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The Story of Pixar and What It Means for YOUR Ability to Cultivate Creativity on Demand

Do you know how to cultivate the best atmosphere for creativity in the workplace while also harnessing your own ability to create?

Often, it can be challenging to get on-demand creative output. Although creative inspiration isn’t always an instant process, you can use tools for yourself and your creative team to produce groundbreaking results.

This process is perhaps best exemplified by Pixar Animation Studios. Since the studio began releasing feature films in 1995, it’s solidified its place as an essential part of American cinema with its heartfelt writing, unforgettable soundtracks, and innovative animation that appeals to children and adults. The company also created important innovations that forever changed the film industry. Unsurprisingly, the studio has won 18 Academy Awards, 10 Golden Globes, and even 11 Grammy Awards.

It’s no accident that Pixar has become an important staple of American pop culture — the company’s managers and creative teams worked hard and smartly to produce the best results. You can learn from the company’s creative success to enhance your team or your own creative process

In this article, you’ll learn all about the history of Pixar, managing a creative team, and uncovering creative inspiration

The Early History of Pixar

The story of Pixar began in the mid-1970s when new computer graphic technology inspired creatives across the globe. Many were interested in seeing how this new technology would take shape and change the way people made movies, but computers weren’t advanced enough to actualize such an idea. 

During this period, the New York Institute of Technology hired Ed Catmull, Malcolm Blanchard, David DiFrancesco, and Alvy Ray Smith. Catmull and Blanchard already had some 3D software design experience, and DiFrancesco and Smith had helped develop software that enabled artists to alter pixels for creative purposes.

The group developed a workflow that involved utilizing computers for traditional, hand-drawn animation. Using computers, the team could automate parts of the animation workflow to speed up the process of completing single frames. When you watch a movie, there are usually 24 frames per second, which creates the illusion of movement on the screen. 

In 1979, the team used their new computer-based workflow to create a 22-minute short called Sunstone, which still heavily utilized the conventional hand-drawing animation process.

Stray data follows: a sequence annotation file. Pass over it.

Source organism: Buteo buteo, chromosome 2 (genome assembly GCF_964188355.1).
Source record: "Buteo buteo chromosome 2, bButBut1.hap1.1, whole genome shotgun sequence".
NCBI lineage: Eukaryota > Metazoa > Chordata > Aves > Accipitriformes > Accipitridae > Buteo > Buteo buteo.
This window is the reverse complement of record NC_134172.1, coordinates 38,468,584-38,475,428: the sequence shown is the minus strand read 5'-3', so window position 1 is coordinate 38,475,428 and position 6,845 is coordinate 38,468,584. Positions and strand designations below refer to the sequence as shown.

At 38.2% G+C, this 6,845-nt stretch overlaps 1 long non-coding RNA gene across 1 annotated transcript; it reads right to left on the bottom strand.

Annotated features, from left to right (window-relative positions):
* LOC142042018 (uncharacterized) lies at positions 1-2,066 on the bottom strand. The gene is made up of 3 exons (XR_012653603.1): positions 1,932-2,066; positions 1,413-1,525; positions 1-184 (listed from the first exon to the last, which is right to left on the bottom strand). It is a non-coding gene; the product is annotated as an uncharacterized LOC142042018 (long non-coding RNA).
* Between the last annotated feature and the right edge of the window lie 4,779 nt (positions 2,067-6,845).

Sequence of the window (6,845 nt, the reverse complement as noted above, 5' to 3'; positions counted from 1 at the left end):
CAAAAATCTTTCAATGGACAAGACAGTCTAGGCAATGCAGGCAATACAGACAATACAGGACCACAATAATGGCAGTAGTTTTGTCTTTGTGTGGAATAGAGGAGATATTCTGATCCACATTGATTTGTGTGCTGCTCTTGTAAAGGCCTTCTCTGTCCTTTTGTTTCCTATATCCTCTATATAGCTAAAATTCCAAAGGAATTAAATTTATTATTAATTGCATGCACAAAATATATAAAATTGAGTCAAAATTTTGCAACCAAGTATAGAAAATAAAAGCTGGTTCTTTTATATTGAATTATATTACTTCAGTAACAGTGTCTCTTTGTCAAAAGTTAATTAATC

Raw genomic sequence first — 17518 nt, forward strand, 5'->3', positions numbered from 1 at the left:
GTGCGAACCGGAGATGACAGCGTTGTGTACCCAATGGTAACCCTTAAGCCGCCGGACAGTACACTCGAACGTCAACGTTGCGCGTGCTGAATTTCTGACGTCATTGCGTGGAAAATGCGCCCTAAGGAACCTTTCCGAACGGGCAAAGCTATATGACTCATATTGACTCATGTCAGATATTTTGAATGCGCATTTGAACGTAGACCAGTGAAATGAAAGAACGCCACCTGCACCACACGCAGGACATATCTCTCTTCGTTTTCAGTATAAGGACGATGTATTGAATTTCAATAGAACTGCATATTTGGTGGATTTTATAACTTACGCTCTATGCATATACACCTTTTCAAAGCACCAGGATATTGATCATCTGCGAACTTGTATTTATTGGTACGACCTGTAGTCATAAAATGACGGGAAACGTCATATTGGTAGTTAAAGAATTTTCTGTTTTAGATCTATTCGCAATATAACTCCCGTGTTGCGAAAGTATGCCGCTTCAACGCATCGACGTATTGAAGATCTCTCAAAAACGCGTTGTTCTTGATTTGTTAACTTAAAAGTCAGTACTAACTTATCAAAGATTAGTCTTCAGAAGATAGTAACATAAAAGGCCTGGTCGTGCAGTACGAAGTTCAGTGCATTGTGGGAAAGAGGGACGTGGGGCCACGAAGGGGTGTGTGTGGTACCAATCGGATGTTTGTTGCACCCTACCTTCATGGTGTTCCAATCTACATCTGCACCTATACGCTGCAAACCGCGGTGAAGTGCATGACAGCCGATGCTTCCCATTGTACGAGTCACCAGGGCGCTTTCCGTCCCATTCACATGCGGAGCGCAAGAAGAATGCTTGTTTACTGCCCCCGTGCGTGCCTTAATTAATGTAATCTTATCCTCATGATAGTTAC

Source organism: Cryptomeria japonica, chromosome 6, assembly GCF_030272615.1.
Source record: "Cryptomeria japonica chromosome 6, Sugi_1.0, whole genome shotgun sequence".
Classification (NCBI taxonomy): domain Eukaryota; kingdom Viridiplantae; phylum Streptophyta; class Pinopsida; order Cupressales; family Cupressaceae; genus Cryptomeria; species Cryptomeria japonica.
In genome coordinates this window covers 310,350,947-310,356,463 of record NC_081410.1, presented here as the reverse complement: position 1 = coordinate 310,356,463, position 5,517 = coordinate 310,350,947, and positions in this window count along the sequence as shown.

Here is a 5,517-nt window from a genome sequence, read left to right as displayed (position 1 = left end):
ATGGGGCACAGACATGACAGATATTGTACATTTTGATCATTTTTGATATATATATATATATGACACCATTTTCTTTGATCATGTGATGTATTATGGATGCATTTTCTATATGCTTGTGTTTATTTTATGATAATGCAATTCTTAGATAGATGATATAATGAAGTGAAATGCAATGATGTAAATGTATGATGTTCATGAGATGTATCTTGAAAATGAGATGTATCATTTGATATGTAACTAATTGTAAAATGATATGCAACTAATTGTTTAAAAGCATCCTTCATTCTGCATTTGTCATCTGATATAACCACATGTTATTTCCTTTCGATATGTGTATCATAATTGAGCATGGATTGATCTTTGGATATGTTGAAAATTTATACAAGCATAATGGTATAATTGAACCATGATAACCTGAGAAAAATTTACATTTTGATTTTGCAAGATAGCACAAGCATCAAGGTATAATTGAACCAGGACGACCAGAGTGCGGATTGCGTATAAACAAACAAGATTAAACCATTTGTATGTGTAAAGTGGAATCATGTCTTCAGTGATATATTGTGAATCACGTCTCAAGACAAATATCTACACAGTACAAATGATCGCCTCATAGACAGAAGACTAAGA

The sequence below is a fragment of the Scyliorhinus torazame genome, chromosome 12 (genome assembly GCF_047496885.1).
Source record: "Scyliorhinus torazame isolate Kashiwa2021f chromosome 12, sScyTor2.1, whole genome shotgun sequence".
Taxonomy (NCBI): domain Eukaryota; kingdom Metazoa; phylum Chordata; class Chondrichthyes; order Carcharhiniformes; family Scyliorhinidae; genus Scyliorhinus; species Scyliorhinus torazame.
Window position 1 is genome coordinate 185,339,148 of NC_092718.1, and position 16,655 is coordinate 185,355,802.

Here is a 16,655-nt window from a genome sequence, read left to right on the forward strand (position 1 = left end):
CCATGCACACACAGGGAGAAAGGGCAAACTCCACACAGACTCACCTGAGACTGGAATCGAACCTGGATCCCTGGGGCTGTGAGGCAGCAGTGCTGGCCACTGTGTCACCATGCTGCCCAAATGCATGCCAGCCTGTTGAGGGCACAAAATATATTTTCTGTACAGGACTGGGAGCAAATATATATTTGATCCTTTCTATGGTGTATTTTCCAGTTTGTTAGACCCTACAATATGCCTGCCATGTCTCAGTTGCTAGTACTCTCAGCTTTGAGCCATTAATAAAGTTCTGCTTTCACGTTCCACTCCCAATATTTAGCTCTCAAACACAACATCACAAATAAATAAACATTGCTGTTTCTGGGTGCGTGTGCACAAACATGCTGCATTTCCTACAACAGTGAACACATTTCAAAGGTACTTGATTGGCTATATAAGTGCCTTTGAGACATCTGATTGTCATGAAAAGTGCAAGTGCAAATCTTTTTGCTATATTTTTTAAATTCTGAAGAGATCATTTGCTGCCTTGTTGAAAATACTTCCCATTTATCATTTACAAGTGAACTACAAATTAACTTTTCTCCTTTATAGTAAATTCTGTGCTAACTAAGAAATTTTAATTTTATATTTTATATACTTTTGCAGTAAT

From there, the team pivoted and began working for Lucasfilm Ltd., George Lucas’ studio, a year after the original Star Wars film premiered. There, the group worked on developing three-dimensional effects. You can see these effects briefly in Star Trek II: The Wrath of Khan and Star Wars: Return of the Jedi. Although the three-dimensional sequences may not appear impressive today, it was a groundbreaking innovation at the time. 

Unfortunately, George Lucas went through a costly divorce the same year as Return of the Jedi, forcing him to gut his Computer Division. The animation team saw the writing on the wall and realized it was time to move on from Lucasfilm. 

By then, the team had grown to around 40 people, so Ed Catmull and Alvy Ray Smith got to work coming up with a plan to create a new company that could employ the entire team. 

Catmull and Smith decided to focus their efforts on becoming a hardware company, selling their special-purpose Pixar Image Computers. 

They struggled to find funding for the company, but the team found a notable venture investor who was emerging as a leader in his field — Steve Jobs. 

From there, Pixar became an independent company with Ed Catmull as President and Alvy Ray Smith as Executive Vice President. 

The Imagination and Creativity of Pixar

In addition to being a hardware company, Pixar produced a series of innovative shorts. In the late 1980s, they made Luxo Jr.which features the lamp from Pixar’s famous intro Red’s Dream, Tin Toyconsidered a prequel to Toy Story and Knick Knack. Luxo Jr. was nominated for an Academy Award while Tin Toy won the prestigious recognition. 

With each short film, Pixar’s graphic animation became more impressive. The company also developed a Computer Animation Production System for Disney to improve their animation workflow. Disney produced 18 movies using the system, including Beauty and the Beast, Aladdin, The Lion King, and other iconic films.